The Maids roll away from their quarry even as the men rush in, and we all assess this new threat—but there is no danger here. These are the escorts for the women and children, and they have larger problems than us. They must get their wagons and their people away from here, fleeing deeper into the forest until they can repair what the villagers have damaged. They must leave their groaning assailants on the ground, and pray those worthies only saw five women attacking them from out of the trees. If the villagers think they were beaten by mere maidens, they may choose to avoid discussion of this matter entirely. It’s the Travelers’ only hope of getting away.
By the time the Travelers think to look up again, the Maids of Honor are long gone.
Don’t forget to enter the contest to win a ton of signed books by me, Jennifer, and many more! To enter, you need to know that my favorite number is 8! Add up all the favorite numbers of the authors on the red team and you’ll have the secret code to enter for the grand prize! But before you go…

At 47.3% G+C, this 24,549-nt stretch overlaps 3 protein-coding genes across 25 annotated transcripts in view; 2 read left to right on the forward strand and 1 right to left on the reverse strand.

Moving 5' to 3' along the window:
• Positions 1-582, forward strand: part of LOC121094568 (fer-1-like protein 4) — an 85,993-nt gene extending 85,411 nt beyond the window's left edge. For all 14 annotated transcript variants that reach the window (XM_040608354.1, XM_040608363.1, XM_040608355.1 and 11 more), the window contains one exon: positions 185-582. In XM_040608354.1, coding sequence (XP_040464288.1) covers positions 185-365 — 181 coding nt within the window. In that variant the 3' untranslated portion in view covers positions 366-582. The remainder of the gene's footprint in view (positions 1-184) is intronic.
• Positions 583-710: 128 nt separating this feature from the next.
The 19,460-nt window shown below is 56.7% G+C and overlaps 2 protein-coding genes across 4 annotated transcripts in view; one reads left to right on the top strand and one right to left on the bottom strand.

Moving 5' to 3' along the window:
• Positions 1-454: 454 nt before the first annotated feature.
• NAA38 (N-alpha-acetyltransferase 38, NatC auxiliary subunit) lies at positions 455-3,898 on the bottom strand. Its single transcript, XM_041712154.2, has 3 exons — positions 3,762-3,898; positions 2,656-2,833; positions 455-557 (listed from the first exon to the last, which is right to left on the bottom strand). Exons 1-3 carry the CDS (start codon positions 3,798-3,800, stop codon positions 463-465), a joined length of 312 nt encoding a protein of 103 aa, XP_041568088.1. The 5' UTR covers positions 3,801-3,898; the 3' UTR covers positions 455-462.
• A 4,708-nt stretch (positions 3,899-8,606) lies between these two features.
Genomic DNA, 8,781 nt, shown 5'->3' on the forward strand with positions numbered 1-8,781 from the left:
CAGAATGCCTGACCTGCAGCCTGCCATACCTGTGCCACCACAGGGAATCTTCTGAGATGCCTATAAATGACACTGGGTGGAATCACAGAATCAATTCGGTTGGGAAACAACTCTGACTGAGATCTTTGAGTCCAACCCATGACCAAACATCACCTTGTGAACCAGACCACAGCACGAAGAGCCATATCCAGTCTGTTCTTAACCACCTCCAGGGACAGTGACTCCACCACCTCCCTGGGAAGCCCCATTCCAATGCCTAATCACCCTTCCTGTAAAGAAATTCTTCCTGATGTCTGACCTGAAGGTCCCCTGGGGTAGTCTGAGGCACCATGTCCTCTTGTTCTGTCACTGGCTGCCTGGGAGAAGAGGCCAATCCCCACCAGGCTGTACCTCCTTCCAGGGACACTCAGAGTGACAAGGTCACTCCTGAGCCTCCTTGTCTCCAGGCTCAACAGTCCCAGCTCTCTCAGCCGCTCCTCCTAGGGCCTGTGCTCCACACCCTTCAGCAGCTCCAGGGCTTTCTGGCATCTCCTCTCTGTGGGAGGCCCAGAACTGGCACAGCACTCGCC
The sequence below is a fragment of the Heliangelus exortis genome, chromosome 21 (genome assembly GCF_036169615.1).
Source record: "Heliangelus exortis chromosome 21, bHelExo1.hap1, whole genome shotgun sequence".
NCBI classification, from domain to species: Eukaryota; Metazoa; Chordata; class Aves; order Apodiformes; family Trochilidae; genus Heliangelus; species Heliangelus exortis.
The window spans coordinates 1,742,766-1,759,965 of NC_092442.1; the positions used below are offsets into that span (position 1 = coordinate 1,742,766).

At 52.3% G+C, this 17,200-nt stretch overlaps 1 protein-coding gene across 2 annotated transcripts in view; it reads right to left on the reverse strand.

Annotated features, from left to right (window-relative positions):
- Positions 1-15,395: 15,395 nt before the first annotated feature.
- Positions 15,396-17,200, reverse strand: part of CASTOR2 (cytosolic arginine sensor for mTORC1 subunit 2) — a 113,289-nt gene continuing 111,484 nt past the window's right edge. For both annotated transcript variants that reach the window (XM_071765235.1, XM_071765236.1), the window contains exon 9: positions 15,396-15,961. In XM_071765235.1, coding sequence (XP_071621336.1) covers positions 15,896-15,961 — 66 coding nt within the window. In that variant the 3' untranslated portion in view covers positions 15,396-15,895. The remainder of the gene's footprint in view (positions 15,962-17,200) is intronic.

I’ll be giving away a signed copy of THE OPAL CROWN as well as a copy of THE PRINCESS IN THE OPAL MASK, here on my blog. Simply enter the rafflecopter giveaway below, and I’ll post the winner next week!
About THE OPAL CROWN:
Action, romance, sibling rivalry and court intrigue combine for a page-turning read in this sequel to The Princess in the Opal Mask, which VOYA called “engaging and action-packed.”
Only One Princess Can Wear the Crown . . .
A year after her betrothal to the Kyrenican prince, no one has suspected that Princess Wilha has been a decoy—and that Elara, her secret twin sister, has been pretending to be Wilha all along. Back in Galandria, their kingdom is deteriorating, and returning home could bring peace—or add fuel to the slow-burning fire.
When their father, the king, mysteriously dies and Elara and Wilha’s younger brother, Andrei, claims the Galandrian throne, he reveals the girls’ deception. Viewed as traitors, they realize they are now fighting for their lives—and for their country.
In Jenny Lundquist’s concluding sequel to The Princess in the Opal Mask, Elara and Wilha must decide who will become queen. Or rather, who will become the next savior for their people.
Pre-order THE OPAL CROWN Here
Thank you for stopping by! To keep going on your quest, you need to check out the next author, Page Morgan.